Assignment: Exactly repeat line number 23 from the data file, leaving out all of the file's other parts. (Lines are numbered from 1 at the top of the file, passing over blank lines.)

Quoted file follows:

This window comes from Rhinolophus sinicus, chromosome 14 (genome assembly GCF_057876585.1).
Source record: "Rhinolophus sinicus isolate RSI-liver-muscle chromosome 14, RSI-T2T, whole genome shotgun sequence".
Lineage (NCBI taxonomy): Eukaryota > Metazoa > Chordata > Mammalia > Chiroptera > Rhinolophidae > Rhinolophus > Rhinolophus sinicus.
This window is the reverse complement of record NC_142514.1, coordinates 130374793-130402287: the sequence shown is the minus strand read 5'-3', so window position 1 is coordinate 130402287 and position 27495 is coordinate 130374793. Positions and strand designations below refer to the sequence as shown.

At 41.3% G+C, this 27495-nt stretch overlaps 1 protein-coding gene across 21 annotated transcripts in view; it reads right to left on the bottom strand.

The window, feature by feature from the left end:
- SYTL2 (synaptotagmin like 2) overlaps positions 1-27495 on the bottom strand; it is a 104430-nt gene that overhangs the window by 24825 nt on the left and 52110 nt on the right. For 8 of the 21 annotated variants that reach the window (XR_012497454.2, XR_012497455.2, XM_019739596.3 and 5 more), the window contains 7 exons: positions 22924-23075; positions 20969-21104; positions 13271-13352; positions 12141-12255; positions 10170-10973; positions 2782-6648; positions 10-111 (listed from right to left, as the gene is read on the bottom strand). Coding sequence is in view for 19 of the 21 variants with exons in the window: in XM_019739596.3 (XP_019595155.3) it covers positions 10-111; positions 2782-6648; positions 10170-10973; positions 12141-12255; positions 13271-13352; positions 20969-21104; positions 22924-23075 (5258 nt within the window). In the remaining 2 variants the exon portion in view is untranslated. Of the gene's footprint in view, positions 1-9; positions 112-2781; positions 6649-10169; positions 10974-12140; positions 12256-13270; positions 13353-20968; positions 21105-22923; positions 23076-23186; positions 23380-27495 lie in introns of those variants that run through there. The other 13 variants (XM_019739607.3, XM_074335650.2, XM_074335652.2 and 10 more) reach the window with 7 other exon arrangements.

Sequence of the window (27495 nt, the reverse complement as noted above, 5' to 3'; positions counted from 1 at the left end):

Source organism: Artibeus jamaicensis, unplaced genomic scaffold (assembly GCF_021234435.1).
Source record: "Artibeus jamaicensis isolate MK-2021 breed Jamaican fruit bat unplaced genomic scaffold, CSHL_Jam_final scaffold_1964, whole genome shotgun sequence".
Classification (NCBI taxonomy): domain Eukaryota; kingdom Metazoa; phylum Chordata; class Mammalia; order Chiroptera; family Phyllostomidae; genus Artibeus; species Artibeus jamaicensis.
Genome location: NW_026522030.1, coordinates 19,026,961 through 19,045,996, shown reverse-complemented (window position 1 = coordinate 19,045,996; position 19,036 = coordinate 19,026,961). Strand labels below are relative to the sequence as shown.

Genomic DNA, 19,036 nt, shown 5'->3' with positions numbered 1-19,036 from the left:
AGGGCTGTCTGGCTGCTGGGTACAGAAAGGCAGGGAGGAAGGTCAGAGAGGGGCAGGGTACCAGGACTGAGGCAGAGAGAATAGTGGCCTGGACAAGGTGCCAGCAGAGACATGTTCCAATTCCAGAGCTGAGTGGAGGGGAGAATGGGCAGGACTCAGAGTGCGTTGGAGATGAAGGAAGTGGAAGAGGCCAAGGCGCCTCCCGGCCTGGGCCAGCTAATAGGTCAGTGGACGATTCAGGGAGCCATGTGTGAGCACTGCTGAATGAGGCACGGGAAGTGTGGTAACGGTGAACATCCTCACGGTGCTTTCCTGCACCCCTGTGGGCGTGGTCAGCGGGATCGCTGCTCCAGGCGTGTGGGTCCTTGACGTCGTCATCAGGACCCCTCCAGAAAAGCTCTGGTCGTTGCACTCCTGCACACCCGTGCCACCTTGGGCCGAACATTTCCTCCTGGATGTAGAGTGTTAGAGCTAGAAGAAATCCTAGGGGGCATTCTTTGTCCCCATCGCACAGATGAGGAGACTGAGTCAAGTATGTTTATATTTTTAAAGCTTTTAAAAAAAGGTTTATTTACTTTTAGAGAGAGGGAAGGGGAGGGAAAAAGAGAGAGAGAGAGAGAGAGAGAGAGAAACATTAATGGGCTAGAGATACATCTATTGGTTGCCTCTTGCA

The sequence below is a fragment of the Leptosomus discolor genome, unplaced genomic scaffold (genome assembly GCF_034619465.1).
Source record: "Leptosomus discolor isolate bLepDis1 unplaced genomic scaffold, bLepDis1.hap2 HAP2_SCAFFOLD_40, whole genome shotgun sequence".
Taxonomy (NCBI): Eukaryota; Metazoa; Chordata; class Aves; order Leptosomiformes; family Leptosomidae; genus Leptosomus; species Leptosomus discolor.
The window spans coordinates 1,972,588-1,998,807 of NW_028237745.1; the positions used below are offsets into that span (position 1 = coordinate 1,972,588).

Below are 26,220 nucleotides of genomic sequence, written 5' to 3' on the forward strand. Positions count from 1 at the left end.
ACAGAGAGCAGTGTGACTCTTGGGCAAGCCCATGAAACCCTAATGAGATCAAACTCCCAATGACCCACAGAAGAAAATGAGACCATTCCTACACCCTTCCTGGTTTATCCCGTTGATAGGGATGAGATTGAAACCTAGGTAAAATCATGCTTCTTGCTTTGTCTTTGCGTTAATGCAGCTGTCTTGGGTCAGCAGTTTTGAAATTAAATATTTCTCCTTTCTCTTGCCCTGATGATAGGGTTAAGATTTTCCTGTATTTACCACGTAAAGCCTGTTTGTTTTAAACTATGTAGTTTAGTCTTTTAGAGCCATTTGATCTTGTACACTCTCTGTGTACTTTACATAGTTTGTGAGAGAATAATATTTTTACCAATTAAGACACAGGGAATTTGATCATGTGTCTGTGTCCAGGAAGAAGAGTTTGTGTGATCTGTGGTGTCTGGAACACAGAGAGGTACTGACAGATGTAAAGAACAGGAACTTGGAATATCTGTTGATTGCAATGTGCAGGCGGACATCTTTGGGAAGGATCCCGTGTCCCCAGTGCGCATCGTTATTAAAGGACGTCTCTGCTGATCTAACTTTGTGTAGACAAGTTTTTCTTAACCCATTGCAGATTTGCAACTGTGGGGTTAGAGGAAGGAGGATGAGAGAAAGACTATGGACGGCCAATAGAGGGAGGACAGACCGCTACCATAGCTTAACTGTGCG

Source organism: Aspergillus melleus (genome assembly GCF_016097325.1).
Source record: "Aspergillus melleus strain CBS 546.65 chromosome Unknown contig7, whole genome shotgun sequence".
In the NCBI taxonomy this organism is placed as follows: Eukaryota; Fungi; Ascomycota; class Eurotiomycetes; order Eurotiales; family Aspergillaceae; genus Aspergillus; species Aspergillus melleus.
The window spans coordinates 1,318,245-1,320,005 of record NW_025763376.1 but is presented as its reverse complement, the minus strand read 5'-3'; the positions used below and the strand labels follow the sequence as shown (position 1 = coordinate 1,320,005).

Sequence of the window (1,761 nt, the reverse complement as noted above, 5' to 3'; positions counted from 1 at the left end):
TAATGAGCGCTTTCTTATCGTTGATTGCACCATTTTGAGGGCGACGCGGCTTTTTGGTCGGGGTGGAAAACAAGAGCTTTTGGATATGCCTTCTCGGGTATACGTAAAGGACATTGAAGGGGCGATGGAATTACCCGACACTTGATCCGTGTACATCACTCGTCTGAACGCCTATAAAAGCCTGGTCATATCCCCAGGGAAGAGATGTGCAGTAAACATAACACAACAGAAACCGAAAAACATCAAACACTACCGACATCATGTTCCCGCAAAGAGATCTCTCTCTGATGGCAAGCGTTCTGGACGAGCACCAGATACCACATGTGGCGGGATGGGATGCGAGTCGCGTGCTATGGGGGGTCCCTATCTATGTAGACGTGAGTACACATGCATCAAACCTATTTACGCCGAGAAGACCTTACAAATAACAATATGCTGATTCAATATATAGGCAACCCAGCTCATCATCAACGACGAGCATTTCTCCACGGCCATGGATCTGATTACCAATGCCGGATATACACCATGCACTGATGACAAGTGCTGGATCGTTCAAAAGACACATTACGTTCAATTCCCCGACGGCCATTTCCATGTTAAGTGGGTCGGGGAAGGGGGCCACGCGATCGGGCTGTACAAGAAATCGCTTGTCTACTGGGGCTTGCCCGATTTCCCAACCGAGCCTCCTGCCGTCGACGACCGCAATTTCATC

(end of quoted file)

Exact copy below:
In the NCBI taxonomy this organism is placed as follows: Eukaryota; Fungi; Ascomycota; class Eurotiomycetes; order Eurotiales; family Aspergillaceae; genus Aspergillus; species Aspergillus melleus.